Obama Asia re-balance in trouble, Dems warn

President Obama’s effort to refocus U.S. attention to the Asia-Pacific is falling short, a new report by the Democrats on the Senate Foreign Relations Committee warns. [Read the report.]
The report, which comes days before President Obama journeys to the region, outlines specific steps the administration should take to make good on its “rebalance” commitment. 
“Despite progress in some areas, implementation of the rebalance thus far has been uneven, creating the risk that the rebalance may well end up as less than the sum of its parts,” Foreign Relations Committee Chairman Bob MenendezRobert (Bob) MenendezWe can accelerate a cure for Alzheimer's The Hill's 12:30 Report: Manafort sentenced to total of 7.5 years in prison Acting Defense chief calls Graham an 'ally' after tense exchange MORE (D-N.J.) warned in a letter accompanying the report.
Tensions with China are escalating, as evidenced by the damning Treasury currency report this week while key allies Japan and South Korea are experiencing their worst relations in decades.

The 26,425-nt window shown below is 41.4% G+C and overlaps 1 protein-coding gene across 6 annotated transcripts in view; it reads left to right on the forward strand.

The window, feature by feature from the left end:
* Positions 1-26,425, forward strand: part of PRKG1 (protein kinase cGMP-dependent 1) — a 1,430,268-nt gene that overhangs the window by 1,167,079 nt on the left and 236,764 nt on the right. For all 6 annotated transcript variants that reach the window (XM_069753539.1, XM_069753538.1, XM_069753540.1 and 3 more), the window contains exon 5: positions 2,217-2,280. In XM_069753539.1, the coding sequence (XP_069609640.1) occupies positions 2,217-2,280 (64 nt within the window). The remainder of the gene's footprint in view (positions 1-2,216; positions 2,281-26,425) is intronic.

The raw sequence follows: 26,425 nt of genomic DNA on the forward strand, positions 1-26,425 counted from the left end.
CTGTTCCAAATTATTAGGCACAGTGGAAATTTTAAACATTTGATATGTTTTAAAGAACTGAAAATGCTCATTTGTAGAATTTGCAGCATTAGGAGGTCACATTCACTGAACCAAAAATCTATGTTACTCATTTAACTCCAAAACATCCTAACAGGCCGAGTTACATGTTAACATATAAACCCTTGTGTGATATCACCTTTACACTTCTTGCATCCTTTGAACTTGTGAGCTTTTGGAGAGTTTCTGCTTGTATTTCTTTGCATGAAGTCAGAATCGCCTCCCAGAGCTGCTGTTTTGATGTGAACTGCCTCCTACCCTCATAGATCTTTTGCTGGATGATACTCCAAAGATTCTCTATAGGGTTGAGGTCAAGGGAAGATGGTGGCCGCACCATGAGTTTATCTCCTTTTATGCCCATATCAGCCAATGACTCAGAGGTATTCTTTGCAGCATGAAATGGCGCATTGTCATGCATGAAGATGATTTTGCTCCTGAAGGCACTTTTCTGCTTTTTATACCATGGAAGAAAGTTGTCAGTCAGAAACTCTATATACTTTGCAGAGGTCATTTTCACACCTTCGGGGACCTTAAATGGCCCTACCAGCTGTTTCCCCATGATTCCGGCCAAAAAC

“The United States has successfully moved forward with the initial phases of implementing the military aspects of the rebalance. But given the broader strategic and policy goals, it is essential that the non-military elements also move forward with equal speed and weight,” the majority staff report finds. “An ‘unbalanced’ or under-resourced approach to the rebalance threatens to undermine the goals of the policy and, consequently, the prospects for greater prosperity.”
The committee recommends focusing on getting China to obey international norms and to synchronizing diplomacy and military activities better.
It says the State Department's Bureau of East Asian and Pacific Affairs should be beefed up, and more resources should be put behind human rights institutions. The report warns that Republican budget plans to slash agency funding would be counterproductive.
The success of the Asia rebalance, along with the legacy of the Russia reset could figure prominently if former Secretary of State Hillary ClintonHillary Diane Rodham ClintonWarren policy ideas show signs of paying off Biden at campaign kickoff event: I don't have to be 'angry' to win Top Dem: Trump helps GOP erase enthusiasm gap; Ohio a big problem MORE decides, as expected, to run for president in 2016.